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American Women: Resources from the Geography and Map Collections


Many Library materials gain deeper meaning when used in conjunction with maps. Travel literature, discussed in chapter 1, is an excellent example of textual material that is greatly enhanced by referring to maps and nautical charts. Foreign language materials (see Area Studies Collections) are supplemented and enhanced by cartographic information, which is sometimes stored as part of foreign-language collections but more frequently found in the Geography and Map Division. Set maps provide a backdrop for studies of women ethnographers, botanists, and zoologists, photographers, or news reporters. Projects related to women in the military serving overseas are supported by detailed topographic maps, including the series maps of Indochina and Thailand that are frequently requested by Vietnam War veterans (U.S. Army Map Service, 196-; G8020.S50 U5 and U51). A good biography is incomplete without an understanding of the subject's physical and cultural environment that can be provided only by using cartographic resources.

Mining the collections of the Geography and Map Division in search of information for historical studies related to American women requires creativity, persistence, and patience. For the researcher who is able and willing to invest the necessary time and energy to find and interpret the rich variety of geographical data available, the rewards are considerable. But the Geography and Map Division is only the first place to look for cartographic resources in the Library of Congress. Besides the maps and atlases housed in the Geography and Map Division, cartographic material can also be found in other parts of the Library. Some of the panoramic maps are housed in the Prints and Photographs Division. Rare books containing maps, atlases that are part of special collections, or ephemeral maps are held in the Rare Book and Special Collections Division. Maps from manuscript collections may be stored as integral parts of personal papers or organizational records in the Manuscript Division, if they have not been separated from the manuscript material and transferred to the Geography and Map Division. Many if not most of the Library's thematic maps, containing extremely useful and very specific material for researchers of American women's history, are bound into books, serials, and government documents found in the General Collections or in the Serial and Government Publications Division. Doctoral dissertations available in the Microform Reading Room are another excellent source for cartographic information.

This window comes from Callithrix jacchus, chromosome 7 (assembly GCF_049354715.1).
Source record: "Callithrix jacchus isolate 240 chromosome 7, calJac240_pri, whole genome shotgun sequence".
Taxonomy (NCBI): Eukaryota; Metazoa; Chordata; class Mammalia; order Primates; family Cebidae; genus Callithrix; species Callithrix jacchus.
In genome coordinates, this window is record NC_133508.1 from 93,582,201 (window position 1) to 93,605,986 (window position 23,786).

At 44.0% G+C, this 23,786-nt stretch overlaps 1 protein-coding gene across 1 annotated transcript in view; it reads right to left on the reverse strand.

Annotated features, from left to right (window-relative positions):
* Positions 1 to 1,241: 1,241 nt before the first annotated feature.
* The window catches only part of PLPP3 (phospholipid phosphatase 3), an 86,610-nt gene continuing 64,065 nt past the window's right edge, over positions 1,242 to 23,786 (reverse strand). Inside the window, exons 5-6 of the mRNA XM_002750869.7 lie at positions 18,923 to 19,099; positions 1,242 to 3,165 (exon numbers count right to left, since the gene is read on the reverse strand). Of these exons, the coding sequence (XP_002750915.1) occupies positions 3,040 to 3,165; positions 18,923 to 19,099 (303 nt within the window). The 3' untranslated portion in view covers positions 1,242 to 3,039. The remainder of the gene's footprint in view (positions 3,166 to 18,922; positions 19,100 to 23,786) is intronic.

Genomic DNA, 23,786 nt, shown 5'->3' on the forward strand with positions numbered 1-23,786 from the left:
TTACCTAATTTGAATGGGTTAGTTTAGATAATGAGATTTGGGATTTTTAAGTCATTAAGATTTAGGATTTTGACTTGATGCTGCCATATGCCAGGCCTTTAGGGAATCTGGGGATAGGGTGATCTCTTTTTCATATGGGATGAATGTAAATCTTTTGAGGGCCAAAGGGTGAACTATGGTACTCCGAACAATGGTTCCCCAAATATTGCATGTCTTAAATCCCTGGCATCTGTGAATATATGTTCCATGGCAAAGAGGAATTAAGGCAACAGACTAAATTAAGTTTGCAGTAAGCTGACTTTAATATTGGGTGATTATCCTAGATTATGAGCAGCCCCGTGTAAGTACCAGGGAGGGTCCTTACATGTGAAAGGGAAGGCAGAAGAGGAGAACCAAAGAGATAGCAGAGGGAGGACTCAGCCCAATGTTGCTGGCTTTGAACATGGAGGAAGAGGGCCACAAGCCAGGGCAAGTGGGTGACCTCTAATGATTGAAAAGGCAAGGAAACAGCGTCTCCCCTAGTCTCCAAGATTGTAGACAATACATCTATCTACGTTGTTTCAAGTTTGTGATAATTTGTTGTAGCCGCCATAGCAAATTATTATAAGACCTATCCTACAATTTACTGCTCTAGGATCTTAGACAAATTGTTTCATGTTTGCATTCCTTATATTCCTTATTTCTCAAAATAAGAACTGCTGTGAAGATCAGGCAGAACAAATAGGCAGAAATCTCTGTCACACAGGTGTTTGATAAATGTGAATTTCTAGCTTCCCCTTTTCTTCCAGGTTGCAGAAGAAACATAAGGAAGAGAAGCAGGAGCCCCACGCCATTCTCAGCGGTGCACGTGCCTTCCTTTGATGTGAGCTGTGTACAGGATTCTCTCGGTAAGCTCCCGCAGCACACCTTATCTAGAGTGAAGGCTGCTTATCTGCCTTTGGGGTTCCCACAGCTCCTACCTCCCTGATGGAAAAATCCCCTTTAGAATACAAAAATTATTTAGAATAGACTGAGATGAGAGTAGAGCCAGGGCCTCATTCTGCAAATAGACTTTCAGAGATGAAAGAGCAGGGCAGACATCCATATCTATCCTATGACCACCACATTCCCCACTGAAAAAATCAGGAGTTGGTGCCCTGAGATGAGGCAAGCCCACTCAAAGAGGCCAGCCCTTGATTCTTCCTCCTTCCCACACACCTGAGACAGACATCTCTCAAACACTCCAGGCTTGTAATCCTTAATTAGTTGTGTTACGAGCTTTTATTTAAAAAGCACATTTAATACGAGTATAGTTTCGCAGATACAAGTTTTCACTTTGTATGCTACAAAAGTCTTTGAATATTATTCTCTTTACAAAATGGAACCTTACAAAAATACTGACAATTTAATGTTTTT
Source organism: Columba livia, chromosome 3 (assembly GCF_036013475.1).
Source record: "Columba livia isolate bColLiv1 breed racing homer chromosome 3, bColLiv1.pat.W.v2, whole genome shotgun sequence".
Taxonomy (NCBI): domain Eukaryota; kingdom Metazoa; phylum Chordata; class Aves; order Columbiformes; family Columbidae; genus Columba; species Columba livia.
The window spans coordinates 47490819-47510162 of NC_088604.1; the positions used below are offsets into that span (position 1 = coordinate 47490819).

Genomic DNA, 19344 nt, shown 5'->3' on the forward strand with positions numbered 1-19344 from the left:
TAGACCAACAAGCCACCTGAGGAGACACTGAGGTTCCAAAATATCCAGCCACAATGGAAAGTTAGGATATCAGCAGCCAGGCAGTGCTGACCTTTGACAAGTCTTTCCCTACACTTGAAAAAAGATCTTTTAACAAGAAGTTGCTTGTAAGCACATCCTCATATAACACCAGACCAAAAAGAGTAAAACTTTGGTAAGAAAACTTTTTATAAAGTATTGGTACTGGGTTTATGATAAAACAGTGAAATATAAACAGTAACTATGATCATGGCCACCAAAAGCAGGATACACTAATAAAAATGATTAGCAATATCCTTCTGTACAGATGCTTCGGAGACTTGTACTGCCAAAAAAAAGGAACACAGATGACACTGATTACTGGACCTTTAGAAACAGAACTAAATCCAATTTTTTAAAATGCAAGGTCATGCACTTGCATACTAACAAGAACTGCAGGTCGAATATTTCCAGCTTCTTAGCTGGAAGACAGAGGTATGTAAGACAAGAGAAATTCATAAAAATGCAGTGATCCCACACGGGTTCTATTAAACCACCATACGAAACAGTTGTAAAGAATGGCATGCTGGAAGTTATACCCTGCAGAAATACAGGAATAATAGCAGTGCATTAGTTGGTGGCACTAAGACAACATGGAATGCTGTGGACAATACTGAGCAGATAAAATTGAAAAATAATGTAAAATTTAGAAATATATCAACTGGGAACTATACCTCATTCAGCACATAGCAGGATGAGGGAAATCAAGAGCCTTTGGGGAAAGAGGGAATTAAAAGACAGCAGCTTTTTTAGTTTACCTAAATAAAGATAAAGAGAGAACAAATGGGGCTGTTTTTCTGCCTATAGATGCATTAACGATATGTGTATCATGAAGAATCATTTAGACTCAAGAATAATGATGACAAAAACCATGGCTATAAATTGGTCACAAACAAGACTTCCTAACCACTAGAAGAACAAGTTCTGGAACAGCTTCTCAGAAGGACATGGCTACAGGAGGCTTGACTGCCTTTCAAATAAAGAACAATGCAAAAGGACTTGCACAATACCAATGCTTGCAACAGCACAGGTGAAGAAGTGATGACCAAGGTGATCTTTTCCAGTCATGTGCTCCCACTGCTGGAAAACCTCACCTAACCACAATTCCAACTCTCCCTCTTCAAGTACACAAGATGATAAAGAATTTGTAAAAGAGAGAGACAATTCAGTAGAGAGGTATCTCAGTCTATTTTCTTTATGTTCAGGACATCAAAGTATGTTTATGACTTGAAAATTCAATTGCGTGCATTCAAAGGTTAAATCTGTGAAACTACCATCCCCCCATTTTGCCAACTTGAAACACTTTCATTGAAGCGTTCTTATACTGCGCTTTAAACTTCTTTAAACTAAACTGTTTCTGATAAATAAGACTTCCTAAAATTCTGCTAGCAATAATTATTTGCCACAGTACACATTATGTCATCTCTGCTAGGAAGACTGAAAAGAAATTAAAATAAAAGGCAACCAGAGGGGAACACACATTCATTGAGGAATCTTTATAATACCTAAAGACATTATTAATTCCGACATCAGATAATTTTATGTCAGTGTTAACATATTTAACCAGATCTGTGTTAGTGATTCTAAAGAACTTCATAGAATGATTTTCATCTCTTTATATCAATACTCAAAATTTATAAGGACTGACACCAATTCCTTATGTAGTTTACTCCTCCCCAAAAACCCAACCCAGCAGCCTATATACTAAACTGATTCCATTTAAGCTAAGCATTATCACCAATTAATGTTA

Because bits of relevant data can be so widely distributed not only throughout the collections of the Geography and Map Division but throughout the Library of Congress as a whole, it is important to be properly prepared before coming to the Library. Specific information about place-names, dates, and property owners will enable you to focus on the portions of the cartographic collections that are most likely to yield significant material.

Despite the many challenges involved, scholars of American women's history and all other researchers are warmly welcomed and are encouraged to use the Library's cartographic collections, especially those of the Geography and Map Division. Because cartographic resources have long been underused in historical research as primary source material, the odds are excellent that new information will be discovered that will lead to a more complete understanding of the women in America's past.